Activity 3: Self-Portrait Photography

Activity 3: Self-Portrait Photography

Creative Art Activities in a Time of Social Isolation

The Art of Portraiture:
Gail Thacker Leads Activity #3

We’re putting together arts activities inspired by our signature Vega Arts Workshop Series. Anyone can do it! No background in art-making is necessary to complete these activities using simple, low-cost materials found in your home, or easily acquired at essential services locations as well as online retailers. A new activity will be shared every two weeks.

Whether at home or at the theatre, I always look for inspiration outside of the everyday or “normal”—a starting point for the image of myself I want to capture. First, what is my idea? I find inspiration by looking at paintings and photography—work by masters like the painters Titian and John Singer Sargent, filmmaker and photographer Steven Arnold (a protégé of Salvador Dalí), or 1920s avant-garde photographer Claude Cahun. I draw from fine art with the thought of creating a one-time scene for the camera or a fairy-tale-like character. This is only the beginning; it is truly the power of play that turns the idea into your own. Allow yourself to explore without fear of what someone else will think. Approach it like a smart child: fearlessly. —Gail Thacker

Tag photos of your artworks on Instagram, Twitter, and Facebook with #howlathome and #howlhappening to share your creations with us and connect to everyone who Howls at Home! Please email an image of your final project to Katherine Cheairs, Howl education director, at

Activity #3—Self-Portrait Photography
Identify a theme for the portrait. Select a prop, garment, or setting that tells a story or creates a character from your imagination. Think about how lighting and the position of your body can create a mood and add to the portrait. Should there be props or personal items in the foreground or background that can help tell more of the story? Choose a photographic method with a timer. Take a few practice shots with yourself in the frame. Take a closer look to identify adjustments, additions, or changes that might enhance the portrait. You may take many images before landing on the one that resonates most, so have fun!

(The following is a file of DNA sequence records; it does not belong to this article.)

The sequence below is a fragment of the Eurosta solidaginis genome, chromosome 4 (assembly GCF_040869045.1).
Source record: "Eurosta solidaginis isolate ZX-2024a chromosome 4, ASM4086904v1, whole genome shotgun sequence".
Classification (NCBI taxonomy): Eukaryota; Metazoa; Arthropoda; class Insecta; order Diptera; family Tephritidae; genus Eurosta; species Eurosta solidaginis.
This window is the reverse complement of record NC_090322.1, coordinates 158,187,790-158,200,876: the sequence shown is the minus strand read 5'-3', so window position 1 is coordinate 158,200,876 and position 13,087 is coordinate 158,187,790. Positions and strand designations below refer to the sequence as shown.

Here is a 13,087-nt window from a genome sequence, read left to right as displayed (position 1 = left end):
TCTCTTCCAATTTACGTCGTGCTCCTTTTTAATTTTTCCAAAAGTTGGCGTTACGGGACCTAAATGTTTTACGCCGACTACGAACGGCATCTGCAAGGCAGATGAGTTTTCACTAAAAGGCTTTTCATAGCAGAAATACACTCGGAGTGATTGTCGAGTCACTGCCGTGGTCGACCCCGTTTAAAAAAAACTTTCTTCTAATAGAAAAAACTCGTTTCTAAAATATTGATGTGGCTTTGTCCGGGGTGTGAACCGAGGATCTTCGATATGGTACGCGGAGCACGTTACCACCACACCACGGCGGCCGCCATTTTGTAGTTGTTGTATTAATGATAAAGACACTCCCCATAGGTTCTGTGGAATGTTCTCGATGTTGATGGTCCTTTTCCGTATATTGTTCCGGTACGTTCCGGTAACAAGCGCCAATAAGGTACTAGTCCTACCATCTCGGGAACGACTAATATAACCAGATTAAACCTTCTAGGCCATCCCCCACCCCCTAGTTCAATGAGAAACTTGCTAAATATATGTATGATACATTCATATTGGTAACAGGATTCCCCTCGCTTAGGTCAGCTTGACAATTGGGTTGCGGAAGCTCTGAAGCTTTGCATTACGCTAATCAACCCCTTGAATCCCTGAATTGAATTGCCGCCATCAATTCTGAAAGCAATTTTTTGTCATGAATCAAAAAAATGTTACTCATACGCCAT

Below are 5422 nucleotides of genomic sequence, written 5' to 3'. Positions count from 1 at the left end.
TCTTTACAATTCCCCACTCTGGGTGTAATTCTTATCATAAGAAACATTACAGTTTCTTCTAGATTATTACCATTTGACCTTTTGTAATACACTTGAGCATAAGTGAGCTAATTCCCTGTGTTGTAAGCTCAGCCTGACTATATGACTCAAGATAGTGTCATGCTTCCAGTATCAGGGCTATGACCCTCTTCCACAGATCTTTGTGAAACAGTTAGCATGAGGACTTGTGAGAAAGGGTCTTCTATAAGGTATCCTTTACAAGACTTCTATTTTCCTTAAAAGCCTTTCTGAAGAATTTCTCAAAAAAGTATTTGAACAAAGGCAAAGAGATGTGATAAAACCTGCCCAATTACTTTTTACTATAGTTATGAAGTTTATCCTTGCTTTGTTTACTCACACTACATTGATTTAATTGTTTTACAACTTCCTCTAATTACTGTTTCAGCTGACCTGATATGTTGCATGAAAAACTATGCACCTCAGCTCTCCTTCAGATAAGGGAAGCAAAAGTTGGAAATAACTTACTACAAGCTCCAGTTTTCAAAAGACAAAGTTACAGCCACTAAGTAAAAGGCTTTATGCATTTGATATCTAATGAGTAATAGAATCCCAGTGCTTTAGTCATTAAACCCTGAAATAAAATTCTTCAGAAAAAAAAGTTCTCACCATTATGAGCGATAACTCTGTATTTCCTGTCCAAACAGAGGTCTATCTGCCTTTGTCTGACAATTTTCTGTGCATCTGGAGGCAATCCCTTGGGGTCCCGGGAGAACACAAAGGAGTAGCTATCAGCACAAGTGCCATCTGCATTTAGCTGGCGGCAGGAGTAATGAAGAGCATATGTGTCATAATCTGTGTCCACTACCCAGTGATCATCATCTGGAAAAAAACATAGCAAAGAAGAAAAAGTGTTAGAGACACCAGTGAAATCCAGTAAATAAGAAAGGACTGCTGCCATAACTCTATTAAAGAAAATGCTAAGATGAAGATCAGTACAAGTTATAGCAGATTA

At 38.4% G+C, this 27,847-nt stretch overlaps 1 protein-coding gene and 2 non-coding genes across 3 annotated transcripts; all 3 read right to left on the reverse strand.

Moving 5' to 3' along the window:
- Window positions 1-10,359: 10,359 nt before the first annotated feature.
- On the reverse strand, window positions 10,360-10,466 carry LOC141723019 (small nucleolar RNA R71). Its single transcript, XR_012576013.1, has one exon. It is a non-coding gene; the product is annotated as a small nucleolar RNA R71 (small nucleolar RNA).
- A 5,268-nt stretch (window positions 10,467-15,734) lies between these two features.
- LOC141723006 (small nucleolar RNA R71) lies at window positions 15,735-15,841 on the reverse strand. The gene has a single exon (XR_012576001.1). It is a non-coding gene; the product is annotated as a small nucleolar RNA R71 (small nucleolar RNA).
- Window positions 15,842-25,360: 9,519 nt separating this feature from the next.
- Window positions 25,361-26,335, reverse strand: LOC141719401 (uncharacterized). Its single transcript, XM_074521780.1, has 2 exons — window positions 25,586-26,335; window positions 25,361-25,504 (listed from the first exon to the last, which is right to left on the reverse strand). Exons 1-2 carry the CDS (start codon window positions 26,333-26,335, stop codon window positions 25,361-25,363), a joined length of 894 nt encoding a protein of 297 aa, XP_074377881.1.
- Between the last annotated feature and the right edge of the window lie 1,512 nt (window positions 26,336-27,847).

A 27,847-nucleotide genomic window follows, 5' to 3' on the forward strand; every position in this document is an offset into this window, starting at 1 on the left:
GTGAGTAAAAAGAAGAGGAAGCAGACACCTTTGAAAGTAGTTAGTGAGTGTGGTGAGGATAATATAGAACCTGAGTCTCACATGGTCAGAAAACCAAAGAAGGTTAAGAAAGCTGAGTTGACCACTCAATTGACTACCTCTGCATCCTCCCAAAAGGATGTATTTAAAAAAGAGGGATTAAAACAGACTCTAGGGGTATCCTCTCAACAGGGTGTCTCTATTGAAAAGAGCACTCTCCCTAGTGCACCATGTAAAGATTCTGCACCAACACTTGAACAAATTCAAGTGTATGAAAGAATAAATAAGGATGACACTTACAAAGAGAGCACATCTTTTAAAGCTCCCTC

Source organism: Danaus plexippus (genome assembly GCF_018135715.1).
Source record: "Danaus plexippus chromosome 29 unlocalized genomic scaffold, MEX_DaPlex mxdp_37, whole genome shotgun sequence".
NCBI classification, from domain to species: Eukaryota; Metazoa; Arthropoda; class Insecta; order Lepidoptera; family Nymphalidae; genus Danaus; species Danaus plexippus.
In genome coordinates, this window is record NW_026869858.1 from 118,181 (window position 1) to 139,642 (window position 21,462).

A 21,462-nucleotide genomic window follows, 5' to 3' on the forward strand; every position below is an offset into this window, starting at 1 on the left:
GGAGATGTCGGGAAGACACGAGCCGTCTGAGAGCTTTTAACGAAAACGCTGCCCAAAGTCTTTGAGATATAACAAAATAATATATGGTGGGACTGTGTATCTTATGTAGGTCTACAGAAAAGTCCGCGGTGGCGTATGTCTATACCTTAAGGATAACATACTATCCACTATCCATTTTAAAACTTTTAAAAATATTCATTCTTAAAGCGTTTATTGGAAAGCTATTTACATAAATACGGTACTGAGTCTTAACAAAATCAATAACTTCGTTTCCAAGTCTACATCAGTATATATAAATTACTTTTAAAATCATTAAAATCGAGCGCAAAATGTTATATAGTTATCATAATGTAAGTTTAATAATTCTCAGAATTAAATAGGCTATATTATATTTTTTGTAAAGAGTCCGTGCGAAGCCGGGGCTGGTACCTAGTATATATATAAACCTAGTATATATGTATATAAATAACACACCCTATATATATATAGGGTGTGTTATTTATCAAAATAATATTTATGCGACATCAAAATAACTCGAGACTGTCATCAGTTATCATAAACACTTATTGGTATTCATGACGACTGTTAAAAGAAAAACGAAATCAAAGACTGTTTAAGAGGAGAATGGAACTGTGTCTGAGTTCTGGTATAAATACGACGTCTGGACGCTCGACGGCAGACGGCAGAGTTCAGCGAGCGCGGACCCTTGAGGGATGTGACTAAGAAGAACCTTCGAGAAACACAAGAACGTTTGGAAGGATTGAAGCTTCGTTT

Key Themes: Imagination, Mythology, Play

Pro Tips from Gail Thacker:
What kind of visual mythology can you build with what you know and have seen? What can you cut or draw on? What would you dare to wear that is fantasy-based? I draw from early black-and-white films with lighting that has long shadows or only illuminates one side of the face. I move my light source, place a lamp on the floor with the shade off for effect. I use wigs, and I’ll draw on my face using makeup, or put layers of nylons over my head to create a character. Self-portraits can reveal something surprising. Feel! Don’t think too hard. Have fun.

Polaroid, film, DSLR, or smartphone camera with timer capability
Tripod or flat stable surface for camera placement
Light source—sun, clip light, lamp (with or without shade)


Compelling use of a key prop and camera angle to communicate a story.
Gail Thacker Self Potrait w bike Polaroid
Using a prop, mask, object in the foreground, and angle of the body to shape a compelling narrative.
Gail Thacker and Tabboo! portrait
The full-body portrait with dramatic key lighting from the side.
BW Photo of Reclining Figure
The facial expression, the gesture of a hand, a glint of light across the shoulder create high drama and affect.
Gail Thacker, Jorge Clar for #howlathome
Makeup, balloons and diffused lighting mark the essence of play.
A compelling garment and diagonal lighting from the side plays with the interior and exterior mood of the subject.


Gail Thacker, Rafael Sanchez at Home, Raw light bulb front left Polaroid 665, 1997

Gail Thacker, Self Portrait with Bike, Double exposed, clip lights R & L front, Polaroid 665, 1996

Gail Thacker, Stephen Tasjian (Tabboo!) at Home with One Clip Light, Fuji 3000, 2015

Gail Thacker, Walter on Bed with Clip Lights, Polaroid, 2012

Gail Thacker, Our Blood of Yuko on Couch, 2-minute exposure with one clip light with no other light source at night, 2004

Contributing Artists: Terry Arts, Silvia Sanza, Susan Supercharged, Joyce Miller, Sal Schiciano, Nicole Bliss

Howl! Social


By Katherine Cheairs, Howl! Happening Director of Education On February 29, 2020, a cohort of 11 teens and their parents, guardians, and supporters, along with artists were seated in a circle at 6 East 1st Street for the first orientation of Howl High, a free teen-arts program meant to expose participants to the vibrant history…


These responses reflect how members of the Howl community have participated in online spaces to keep the spirit of our art education programs alive. “In March, I was hospitalized with Covid-19. The Isolation Station was just starting. Organized by Cynthia Powell, me, and some other folks, Darke Attoms, etc. The main idea [was] to create an image…


Saturday, July 24 on Join John Pizza for "Infested", a little post-quarantine poem about self-courage and the insects inside our guts that wiggle in protest.

#lunamacaroona #tommurrin #fullmoonshow #NYCarts #John_pizza #poetry @John_Pizza

Due to circumstances beyond our control, the final two shows of Chavisa Woods &Friends have been postponed until the Fall. Watch for Updates!

@erin_markey @arnoldikatherine @jeanneticallymodified @libbysailing6 @jillianmcmanemin @7StoriesPress @chavisawoods

&Friends | Artist Residencies on Howl TV -

Howl Arts is pleased to announce that the entire &Friends series of artist residencies is now available on Howl TV.

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